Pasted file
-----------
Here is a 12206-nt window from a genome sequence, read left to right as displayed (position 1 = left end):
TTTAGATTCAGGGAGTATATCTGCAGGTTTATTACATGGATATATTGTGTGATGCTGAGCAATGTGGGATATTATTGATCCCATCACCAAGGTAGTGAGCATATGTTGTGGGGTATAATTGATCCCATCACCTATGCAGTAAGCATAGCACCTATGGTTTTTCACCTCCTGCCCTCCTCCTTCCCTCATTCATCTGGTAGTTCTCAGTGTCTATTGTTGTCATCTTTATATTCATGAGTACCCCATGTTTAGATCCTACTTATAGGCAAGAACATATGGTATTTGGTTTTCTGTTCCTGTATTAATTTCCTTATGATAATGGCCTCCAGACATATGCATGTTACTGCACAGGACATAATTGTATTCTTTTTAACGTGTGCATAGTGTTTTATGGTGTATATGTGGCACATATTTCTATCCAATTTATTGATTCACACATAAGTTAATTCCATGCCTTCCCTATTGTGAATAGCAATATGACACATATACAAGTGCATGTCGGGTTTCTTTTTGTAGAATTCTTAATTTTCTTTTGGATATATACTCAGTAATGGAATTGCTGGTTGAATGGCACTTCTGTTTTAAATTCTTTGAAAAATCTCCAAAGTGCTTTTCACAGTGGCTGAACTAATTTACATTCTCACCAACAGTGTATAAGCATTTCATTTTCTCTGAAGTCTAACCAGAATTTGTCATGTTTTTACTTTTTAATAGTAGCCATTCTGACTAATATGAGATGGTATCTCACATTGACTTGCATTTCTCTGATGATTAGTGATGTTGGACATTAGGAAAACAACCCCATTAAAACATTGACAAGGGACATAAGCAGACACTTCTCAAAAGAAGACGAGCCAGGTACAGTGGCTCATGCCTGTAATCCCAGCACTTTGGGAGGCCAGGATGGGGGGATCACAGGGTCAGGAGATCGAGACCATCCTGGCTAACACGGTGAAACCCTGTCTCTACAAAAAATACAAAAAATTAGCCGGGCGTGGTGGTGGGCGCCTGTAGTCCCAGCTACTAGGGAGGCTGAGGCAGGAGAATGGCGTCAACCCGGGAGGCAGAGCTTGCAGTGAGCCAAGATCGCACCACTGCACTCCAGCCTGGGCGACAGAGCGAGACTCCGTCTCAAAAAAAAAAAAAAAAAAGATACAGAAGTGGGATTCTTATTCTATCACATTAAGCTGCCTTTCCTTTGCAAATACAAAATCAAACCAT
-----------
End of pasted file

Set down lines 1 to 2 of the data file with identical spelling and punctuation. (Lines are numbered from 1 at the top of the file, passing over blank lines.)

Here is a 12206-nt window from a genome sequence, read left to right as displayed (position 1 = left end):
TTTAGATTCAGGGAGTATATCTGCAGGTTTATTACATGGATATATTGTGTGATGCTGAGCAATGTGGGATATTATTGATCCCATCACCAAGGTAGTGAGCATATGTTGTGGGGTATAATTGATCCCATCACCTATGCAGTAAGCATAGCACCTATGGTTTTTCACCTCCTGCCCTCCTCCTTCCCTCATTCATCTGGTAGTTCTCAGTGTCTATTGTTGTCATCTTTATATTCATGAGTACCCCATGTTTAGATCCTACTTATAGGCAAGAACATATGGTATTTGGTTTTCTGTTCCTGTATTAATTTCCTTATGATAATGGCCTCCAGACATATGCATGTTACTGCACAGGACATAATTGTATTCTTTTTAACGTGTGCATAGTGTTTTATGGTGTATATGTGGCACATATTTCTATCCAATTTATTGATTCACACATAAGTTAATTCCATGCCTTCCCTATTGTGAATAGCAATATGACACATATACAAGTGCATGTCGGGTTTCTTTTTGTAGAATTCTTAATTTTCTTTTGGATATATACTCAGTAATGGAATTGCTGGTTGAATGGCACTTCTGTTTTAAATTCTTTGAAAAATCTCCAAAGTGCTTTTCACAGTGGCTGAACTAATTTACATTCTCACCAACAGTGTATAAGCATTTCATTTTCTCTGAAGTCTAACCAGAATTTGTCATGTTTTTACTTTTTAATAGTAGCCATTCTGACTAATATGAGATGGTATCTCACATTGACTTGCATTTCTCTGATGATTAGTGATGTTGGACATTAGGAAAACAACCCCATTAAAACATTGACAAGGGACATAAGCAGACACTTCTCAAAAGAAGACGAGCCAGGTACAGTGGCTCATGCCTGTAATCCCAGCACTTTGGGAGGCCAGGATGGGGGGATCACAGGGTCAGGAGATCGAGACCATCCTGGCTAACACGGTGAAACCCTGTCTCTACAAAAAATACAAAAAATTAGCCGGGCGTGGTGGTGGGCGCCTGTAGTCCCAGCTACTAGGGAGGCTGAGGCAGGAGAATGGCGTCAACCCGGGAGGCAGAGCTTGCAGTGAGCCAAGATCGCACCACTGCACTCCAGCCTGGGCGACAGAGCGAGACTCCGTCTCAAAAAAAAAAAAAAAAAAGATACAGAAGTGGGATTCTTATTCTATCACATTAAGCTGCCTTTCCTTTGCAAATACAAAATCAAACCAT